Japan pushes for basic AI rules at G-7 tech meeting

Kyodo

Communications minister Sanae Takaichi on Friday proposed setting up an international set of basic rules for developing artificial intelligence to her peers at the Group of Seven ministerial meeting on information and communication technology in Shikoku.

Speaking after the first day of the ICT meeting, Takaichi said she introduced eight basic principles Tokyo believes important when developing computer science that gives machines human-like intelligence, and that she was generally supported in calling for further discussion.

The eight principles include making AI networks controllable by human beings and respect for human dignity and privacy.

“The development of AI is expected to progress at a tremendous pace of speed, and it should be amazing technology that does not give anxiety to people,” the minister of internal affairs and communications told reporters, noting the need to deepen international discussion about establishing a basic set of rules.

The first G-7 ICT ministerial meeting in nearly two decades comes at a time when cyberattacks have become a global reality and the development of such potentially revolutionary technologies as artificial intelligence and the “Internet of Things” (IoT) — the concept of connecting various products to the Internet — continues apace.

With cyberattacks having become a global reality, participants from Britain, Canada, France, Germany, Italy, Japan and the United States discussed at the G-7 meeting ways to utilize advances in the field to drive economic growth while ensuring data security.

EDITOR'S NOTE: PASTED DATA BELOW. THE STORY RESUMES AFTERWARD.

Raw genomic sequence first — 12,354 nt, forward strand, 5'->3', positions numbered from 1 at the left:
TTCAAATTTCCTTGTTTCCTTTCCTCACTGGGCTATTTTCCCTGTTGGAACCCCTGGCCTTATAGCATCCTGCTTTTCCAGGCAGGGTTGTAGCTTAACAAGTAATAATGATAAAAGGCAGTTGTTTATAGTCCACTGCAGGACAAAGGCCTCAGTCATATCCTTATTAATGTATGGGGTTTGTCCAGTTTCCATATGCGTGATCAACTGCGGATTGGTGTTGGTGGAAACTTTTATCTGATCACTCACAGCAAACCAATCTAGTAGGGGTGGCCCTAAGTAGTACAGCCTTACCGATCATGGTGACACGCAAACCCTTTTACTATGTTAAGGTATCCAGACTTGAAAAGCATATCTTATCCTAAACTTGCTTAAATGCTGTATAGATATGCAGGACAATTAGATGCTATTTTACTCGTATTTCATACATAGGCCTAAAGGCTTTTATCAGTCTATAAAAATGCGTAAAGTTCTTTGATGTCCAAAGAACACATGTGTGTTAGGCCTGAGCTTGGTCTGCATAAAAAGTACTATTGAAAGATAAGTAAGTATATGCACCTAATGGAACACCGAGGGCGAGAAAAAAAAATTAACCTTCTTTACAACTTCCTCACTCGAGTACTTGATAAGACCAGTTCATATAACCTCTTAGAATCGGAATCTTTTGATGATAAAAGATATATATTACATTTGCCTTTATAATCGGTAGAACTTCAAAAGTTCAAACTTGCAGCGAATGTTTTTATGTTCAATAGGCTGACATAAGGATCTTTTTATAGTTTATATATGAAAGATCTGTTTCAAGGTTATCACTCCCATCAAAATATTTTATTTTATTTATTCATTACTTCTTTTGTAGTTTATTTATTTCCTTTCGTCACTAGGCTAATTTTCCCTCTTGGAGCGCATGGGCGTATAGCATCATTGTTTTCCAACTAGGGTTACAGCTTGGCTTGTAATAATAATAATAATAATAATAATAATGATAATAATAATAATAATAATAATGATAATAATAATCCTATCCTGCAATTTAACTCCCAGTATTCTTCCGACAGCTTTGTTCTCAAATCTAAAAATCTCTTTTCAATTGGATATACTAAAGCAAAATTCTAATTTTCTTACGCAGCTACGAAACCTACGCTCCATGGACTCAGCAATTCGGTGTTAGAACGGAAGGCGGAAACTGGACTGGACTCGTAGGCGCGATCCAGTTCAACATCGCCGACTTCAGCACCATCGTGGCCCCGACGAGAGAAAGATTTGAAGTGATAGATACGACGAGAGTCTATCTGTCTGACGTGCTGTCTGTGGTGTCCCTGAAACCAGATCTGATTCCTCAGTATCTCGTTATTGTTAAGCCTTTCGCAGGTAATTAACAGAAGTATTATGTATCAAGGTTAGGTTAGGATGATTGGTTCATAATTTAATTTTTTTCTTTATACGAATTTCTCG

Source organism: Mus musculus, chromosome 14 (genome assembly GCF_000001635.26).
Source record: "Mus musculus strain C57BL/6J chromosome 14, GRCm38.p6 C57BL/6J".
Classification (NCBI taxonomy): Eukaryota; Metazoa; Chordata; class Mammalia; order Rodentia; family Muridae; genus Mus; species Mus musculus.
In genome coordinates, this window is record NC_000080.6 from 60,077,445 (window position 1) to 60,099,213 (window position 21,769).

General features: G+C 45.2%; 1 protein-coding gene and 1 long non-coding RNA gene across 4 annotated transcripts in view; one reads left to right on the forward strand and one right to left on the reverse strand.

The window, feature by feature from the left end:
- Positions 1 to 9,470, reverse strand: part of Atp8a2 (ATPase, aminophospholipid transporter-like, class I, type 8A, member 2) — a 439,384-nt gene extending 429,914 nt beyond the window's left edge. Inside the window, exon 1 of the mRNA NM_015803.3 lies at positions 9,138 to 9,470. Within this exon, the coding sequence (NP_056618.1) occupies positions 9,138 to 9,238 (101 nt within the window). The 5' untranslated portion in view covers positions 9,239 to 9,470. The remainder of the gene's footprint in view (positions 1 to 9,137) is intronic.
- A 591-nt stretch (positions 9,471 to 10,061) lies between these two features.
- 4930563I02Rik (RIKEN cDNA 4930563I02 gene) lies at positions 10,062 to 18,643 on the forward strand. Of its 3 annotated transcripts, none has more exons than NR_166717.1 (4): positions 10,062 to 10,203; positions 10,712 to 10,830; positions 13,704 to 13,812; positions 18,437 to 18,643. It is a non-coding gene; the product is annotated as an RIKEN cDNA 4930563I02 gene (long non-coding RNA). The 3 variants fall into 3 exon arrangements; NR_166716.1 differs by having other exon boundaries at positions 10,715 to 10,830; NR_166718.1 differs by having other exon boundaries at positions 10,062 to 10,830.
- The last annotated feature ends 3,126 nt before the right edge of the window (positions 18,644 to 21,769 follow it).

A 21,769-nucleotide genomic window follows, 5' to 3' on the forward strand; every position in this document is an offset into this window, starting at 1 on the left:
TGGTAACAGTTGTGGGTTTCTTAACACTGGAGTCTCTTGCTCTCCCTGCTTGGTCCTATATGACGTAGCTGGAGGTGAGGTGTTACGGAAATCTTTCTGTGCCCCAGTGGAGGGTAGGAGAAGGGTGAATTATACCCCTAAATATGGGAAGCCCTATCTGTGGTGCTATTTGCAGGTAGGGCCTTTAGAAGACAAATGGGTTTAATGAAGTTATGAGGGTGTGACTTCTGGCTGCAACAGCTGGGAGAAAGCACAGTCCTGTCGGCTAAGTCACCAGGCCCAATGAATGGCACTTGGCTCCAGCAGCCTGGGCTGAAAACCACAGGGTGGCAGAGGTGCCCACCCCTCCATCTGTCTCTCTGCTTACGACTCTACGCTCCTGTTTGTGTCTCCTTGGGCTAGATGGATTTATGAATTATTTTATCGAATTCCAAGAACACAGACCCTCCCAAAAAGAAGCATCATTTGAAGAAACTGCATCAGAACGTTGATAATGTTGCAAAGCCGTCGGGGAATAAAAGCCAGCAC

“We shared a common understanding that the innovation of ICT can help accelerate the expansion of the economic growth and that we should utilize ICT to prop up the currently flagging economy,” Takaichi said.

Fellow Cabinet member Motoo Hayashi, minister of economy, trade and industry, also joined the meeting.

When the two-day meeting wraps up Saturday at the bay side venue in Kagawa, the participants are expected to release a “charter” for midterm and long-term aspirations in a digitally connected world, as well as a joint statement outlining plans for implementing it.

Participants are expected to recognize the need to promote analysis of the social and economic impact of robotics and other cutting-edge technologies on job market and other areas.

To hinder the ability of terrorists to use the Internet for nefarious purposes, the G-7 representatives will also explore collaboration on cybersecurity.

They are also expected to confirm their collective belief that the private sector should be involved in setting rules to ensure an open Internet, a move apparently aimed at pressuring countries like China that exert strict online controls within their borders, sources familiar with the discussion said.

The outcome of the G-7 gathering will be reflected in discussions at the G-7 leaders’ summit to be held on May 26 and 27 in Mie Prefecture.

The ministers are also expected to confirm the need to continuously follow up the G-7 members’ efforts to meet the goals agreed on at the meeting and convene again next year in Italy.

Before chairing the G-7 meeting, Internal Affairs and Communications Minister Sanae Takaichi held separate talks with representatives from the United States, Britain, and the European Union.

Takaichi and Catherine Novelli, U.S. undersecretary of state for economic growth, agreed to step up efforts to narrow the digital divide between countries and regions and increase Internet users by 1.5 billion across the globe by 2020, Japanese officials said.

Edward Vaizey, Britain’s minister of state for culture and the digital economy, agreed with Takaichi to boost cooperation on running IoT network promotion consortiums in their countries, the officials said.

In a meeting with the European Union’s digital chief Andrus Ansip, Japan and the EU agreed to deepen collaboration on developing communication robots to watch over elderly people, acknowledging their effectiveness in coping with aging societies, the officials said.